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Cancers 2011, 3(2), 2014-2031; doi:10.3390/cancers3022014

EGFR-Targeting as a Biological Therapy: Understanding Nimotuzumab’s Clinical Effects

* ,
Center of Molecular Immunology, P.O. Box 16040, Havana 11600, Cuba
* Author to whom correspondence should be addressed.
Received: 4 February 2011 / Revised: 19 March 2011 / Accepted: 24 March 2011 / Published: 18 April 2011
(This article belongs to the Special Issue Cancer Diagnosis and Targeted Therapy)
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Current clinical trials of epidermal growth factor receptor (EGFR)-targeted therapies are mostly guided by a classical approach coming from the cytotoxic paradigm. The predominant view is that the efficacy of EGFR antagonists correlates with skin rash toxicity and induction of objective clinical response. Clinical benefit from EGFR-targeted therapies is well documented; however, chronic use in advanced cancer patients has been limited due to cumulative and chemotherapy-enhanced toxicity. Here we analyze different pieces of data from mechanistic and clinical studies with the anti-EGFR monoclonal antibody Nimotuzumab, which provides several clues to understand how this antibody may induce a biological control of tumor growth while keeping a low toxicity profile. Based on these results and the current state of the art on EGFR-targeted therapies, we discuss the need to evaluate new therapeutic approaches using anti-EGFR agents, which would have the potential of transforming advanced cancer into a long-term controlled chronic disease.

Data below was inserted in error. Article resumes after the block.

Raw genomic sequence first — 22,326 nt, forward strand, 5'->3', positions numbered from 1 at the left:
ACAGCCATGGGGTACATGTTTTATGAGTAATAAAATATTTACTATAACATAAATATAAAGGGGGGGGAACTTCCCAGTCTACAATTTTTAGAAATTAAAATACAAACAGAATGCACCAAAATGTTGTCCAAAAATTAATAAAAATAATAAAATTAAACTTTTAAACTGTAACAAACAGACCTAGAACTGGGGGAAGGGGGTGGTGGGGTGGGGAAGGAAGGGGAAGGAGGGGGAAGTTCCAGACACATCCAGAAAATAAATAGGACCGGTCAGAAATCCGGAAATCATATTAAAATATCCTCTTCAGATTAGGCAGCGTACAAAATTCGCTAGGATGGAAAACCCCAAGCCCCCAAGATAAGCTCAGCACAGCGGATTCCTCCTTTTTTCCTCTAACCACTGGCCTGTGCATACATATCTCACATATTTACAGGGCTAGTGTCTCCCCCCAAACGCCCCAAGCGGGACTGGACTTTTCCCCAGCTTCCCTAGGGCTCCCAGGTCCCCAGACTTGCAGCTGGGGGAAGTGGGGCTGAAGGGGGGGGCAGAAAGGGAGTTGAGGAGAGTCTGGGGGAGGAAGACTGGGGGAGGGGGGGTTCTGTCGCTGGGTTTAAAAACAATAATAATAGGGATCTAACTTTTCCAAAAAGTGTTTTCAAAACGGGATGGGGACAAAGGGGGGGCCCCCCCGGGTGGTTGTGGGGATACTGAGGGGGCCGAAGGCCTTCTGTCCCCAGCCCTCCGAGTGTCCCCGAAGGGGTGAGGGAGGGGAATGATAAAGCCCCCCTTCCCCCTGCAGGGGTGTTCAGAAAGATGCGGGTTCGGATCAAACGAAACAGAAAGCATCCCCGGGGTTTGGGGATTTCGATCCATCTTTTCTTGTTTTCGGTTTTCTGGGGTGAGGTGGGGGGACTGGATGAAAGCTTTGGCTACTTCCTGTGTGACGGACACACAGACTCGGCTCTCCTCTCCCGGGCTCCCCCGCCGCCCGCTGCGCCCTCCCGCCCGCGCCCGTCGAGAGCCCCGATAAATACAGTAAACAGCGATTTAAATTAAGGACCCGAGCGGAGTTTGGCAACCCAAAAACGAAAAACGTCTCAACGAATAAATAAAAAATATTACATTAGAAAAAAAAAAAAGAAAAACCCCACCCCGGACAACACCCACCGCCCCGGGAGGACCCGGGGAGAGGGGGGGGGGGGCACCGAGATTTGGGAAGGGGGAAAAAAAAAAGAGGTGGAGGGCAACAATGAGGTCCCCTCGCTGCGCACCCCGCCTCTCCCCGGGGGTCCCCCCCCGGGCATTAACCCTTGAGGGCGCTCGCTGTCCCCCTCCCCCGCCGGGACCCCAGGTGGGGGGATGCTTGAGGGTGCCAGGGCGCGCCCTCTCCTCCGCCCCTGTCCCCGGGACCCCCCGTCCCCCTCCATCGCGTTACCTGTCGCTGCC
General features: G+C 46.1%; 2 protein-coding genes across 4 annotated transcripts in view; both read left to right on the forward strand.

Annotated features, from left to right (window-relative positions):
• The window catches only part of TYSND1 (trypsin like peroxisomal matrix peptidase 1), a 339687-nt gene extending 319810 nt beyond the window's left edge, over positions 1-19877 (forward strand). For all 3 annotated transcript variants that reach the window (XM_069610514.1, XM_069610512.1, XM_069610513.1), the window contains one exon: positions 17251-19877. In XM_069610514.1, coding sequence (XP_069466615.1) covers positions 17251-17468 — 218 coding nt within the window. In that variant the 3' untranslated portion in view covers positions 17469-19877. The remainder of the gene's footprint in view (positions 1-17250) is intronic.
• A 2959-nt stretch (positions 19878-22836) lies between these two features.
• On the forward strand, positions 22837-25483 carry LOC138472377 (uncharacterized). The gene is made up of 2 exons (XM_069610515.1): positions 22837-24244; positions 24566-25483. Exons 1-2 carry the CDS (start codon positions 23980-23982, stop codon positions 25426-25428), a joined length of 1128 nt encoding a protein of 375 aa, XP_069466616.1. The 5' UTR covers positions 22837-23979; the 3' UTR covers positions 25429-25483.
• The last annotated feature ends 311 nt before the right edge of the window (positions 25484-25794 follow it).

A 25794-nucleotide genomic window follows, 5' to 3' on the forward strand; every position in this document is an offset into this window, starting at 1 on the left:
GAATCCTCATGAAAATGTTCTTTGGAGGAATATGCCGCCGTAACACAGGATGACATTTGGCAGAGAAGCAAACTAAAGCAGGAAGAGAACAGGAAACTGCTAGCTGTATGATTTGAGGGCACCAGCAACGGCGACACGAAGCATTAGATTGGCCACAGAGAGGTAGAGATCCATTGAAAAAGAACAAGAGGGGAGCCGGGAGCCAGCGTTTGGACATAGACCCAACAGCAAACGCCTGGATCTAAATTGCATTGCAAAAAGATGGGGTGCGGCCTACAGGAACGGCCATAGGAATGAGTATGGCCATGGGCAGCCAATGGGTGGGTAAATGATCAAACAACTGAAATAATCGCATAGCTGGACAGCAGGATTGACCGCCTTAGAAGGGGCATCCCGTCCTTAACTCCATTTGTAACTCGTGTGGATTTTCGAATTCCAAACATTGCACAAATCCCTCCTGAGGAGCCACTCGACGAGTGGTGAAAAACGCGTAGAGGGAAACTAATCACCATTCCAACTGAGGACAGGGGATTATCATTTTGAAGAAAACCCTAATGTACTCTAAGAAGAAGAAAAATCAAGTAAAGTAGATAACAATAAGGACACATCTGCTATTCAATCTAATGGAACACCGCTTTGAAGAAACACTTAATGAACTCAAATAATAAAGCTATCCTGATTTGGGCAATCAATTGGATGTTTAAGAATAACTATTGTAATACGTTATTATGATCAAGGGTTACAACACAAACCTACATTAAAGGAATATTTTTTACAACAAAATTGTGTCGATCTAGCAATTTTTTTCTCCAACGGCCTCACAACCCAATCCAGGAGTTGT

Keywords: EGFR; Nimotuzumab; cancer treatment; targeted therapy; biological therapy EGFR; Nimotuzumab; cancer treatment; targeted therapy; biological therapy
This is an open access article distributed under the Creative Commons Attribution License (CC BY) which permits unrestricted use, distribution, and reproduction in any medium, provided the original work is properly cited.

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Perez, R.; Moreno, E.; Garrido, G.; Crombet, T. EGFR-Targeting as a Biological Therapy: Understanding Nimotuzumab’s Clinical Effects. Cancers 2011, 3, 2014-2031.

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